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American Dictionary of the English Language

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Style


STYLE, noun [Latin , Gr., a column, a pen or bodkin; from the root of the Teutonic stellen, to set or place.]

1. Manner of writing with regard to language, or the choice and arrangement of words; as a harsh style; a dry style; a tumid or bombastic style; a loose style; a terse style; a laconic or verbose style; a flowing style; a lofty style; an elegant style; an epistolary style The character of style depends chiefly on a happy selection and arrangement of words.

Proper words in proper places, make the true definition of style

Let some lord but own the happy lines, how the wit brightens and the style refines!

2. Manner of speaking appropriate to particular characters; or in general, the character of the language used.

Not style is held for base, where love well named is.

According to the usual style of dedications.

So we say, a person addresses another in a style of haughtiness, in a style or rebuke.

3. Mode of painting; any manner of painting which is characteristic or peculiar.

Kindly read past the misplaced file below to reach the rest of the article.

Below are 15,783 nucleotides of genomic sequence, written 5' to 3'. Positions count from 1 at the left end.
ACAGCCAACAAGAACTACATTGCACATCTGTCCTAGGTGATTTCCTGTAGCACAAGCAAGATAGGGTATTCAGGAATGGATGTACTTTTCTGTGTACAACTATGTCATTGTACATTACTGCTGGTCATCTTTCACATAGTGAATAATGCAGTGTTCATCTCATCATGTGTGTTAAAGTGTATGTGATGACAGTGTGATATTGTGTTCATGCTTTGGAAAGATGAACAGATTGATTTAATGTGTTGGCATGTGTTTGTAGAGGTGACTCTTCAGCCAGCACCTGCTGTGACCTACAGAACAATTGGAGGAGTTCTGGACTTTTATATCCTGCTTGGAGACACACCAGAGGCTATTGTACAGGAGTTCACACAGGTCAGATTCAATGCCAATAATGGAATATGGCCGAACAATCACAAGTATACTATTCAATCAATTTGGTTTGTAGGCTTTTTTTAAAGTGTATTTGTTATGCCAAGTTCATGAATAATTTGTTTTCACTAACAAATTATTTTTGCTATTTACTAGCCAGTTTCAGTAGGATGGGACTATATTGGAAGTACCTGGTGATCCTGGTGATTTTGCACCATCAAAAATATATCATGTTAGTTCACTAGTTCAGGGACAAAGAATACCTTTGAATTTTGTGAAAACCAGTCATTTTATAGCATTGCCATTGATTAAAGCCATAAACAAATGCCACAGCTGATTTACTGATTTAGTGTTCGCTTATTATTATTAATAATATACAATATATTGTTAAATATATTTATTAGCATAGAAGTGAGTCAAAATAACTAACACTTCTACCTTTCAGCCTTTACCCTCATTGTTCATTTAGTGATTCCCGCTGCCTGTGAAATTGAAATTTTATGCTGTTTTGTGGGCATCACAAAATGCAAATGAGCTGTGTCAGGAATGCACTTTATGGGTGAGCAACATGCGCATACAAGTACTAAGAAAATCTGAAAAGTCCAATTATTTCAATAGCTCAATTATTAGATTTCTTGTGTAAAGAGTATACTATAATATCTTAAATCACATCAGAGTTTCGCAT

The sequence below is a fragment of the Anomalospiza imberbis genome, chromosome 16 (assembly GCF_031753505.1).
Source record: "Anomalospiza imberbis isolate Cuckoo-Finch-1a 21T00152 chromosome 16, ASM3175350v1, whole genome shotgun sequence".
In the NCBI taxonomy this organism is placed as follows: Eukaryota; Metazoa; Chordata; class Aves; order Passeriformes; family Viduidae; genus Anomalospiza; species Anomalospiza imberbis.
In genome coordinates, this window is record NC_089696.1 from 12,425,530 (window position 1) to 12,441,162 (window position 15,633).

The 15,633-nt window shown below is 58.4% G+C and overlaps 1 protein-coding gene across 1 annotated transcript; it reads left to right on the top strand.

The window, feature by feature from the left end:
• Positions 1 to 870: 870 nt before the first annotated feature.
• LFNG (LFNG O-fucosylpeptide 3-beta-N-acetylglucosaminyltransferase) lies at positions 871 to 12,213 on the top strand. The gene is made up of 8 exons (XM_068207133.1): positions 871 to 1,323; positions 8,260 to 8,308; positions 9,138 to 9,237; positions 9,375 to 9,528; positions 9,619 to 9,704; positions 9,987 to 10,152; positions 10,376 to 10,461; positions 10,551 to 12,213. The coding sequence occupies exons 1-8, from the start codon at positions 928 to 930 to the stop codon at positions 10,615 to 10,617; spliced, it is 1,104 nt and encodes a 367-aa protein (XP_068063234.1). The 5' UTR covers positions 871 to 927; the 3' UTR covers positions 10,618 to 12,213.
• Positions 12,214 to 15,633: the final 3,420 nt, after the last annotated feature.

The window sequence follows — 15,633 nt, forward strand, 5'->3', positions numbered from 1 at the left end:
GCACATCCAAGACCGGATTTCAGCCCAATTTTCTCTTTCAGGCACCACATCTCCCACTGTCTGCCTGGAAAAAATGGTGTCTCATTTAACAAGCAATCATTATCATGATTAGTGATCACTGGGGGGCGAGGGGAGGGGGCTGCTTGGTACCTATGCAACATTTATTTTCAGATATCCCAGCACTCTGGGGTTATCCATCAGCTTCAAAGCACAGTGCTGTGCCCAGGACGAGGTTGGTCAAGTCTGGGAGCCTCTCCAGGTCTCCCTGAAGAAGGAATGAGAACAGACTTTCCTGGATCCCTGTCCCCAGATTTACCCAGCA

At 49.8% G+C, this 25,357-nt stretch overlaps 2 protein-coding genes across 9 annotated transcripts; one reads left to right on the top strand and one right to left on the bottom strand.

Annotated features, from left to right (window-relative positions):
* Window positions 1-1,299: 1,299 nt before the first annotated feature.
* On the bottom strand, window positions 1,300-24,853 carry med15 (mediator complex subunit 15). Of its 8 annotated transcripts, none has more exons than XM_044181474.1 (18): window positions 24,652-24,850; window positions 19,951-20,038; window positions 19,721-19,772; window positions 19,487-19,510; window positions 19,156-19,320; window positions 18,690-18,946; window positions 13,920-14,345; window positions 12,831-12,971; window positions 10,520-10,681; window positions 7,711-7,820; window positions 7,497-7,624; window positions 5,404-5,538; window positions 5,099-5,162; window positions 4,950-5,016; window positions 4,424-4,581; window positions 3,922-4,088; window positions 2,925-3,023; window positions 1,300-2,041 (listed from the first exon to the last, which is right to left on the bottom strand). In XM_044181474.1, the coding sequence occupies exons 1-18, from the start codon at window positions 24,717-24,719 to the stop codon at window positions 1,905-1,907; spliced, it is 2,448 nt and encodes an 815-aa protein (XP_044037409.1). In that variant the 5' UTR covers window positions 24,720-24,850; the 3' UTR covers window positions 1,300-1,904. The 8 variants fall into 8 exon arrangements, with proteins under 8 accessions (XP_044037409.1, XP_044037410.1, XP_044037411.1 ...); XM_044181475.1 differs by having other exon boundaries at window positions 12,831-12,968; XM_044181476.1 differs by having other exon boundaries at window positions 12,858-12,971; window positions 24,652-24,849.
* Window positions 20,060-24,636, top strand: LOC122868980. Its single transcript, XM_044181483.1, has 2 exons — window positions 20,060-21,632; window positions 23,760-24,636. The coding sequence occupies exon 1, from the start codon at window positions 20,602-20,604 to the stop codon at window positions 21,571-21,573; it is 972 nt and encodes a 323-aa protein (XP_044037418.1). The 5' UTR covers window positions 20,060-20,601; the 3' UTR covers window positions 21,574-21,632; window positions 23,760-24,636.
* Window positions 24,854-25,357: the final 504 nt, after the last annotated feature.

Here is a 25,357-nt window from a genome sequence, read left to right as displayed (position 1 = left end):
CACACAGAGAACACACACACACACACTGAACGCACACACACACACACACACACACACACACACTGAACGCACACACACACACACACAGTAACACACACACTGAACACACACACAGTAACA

The ornamental style also possesses its own peculiar merit.

4. A particular character of music; as a grave style

5. Title; appellation; as the style of majesty.

Propitious hear our prayr, whether the style of Titan please thee more--

6. Course of writing. [Not in use.]

7. style of court, is properly the practice observed by any court in its way of proceeding.

8. In popular use, manner; form; as, the entertainment was prepared in excellent style

9. A pointed instrument formerly used in writing on tables of wax; an instrument of surgery.

10. Something with a sharp point; a graver; the pin of a dial; written also stile.

11. In botany, the middle portion of the pistil, connecting the stigma with the germ; sometimes called the shaft. The styles of plants are capillary, filiform, cylindric, subulate, or clavate.

12. In chronology, a mode of reckoning time, with regard to the Julian and Gregorian calendar. style is Old or New. The Old style follows the Julian manner of computing the months and days, or the calendar as established by Julius Cesar, in which the year consists of 365 days and 6 hours. This is something more than 11 minutes too much, and in the course of time, between Cesar and pope Gregory XIII, this surplus amounted to 11 days. Gregory reformed the calendar by retrenching 11 days; this reformation was adopted by act of parliament in Great Britain in 1751, by which act eleven days in September, 1752 were retrenched, and the 3rd day was reckoned the 14th. This mode of reckoning is called New style

STYLE, verb transitive To call; to name; to denominate; to give a title to in addressing. The emperor of Russia is styled autocrat; the king of Great Britain is styled defender of the faith.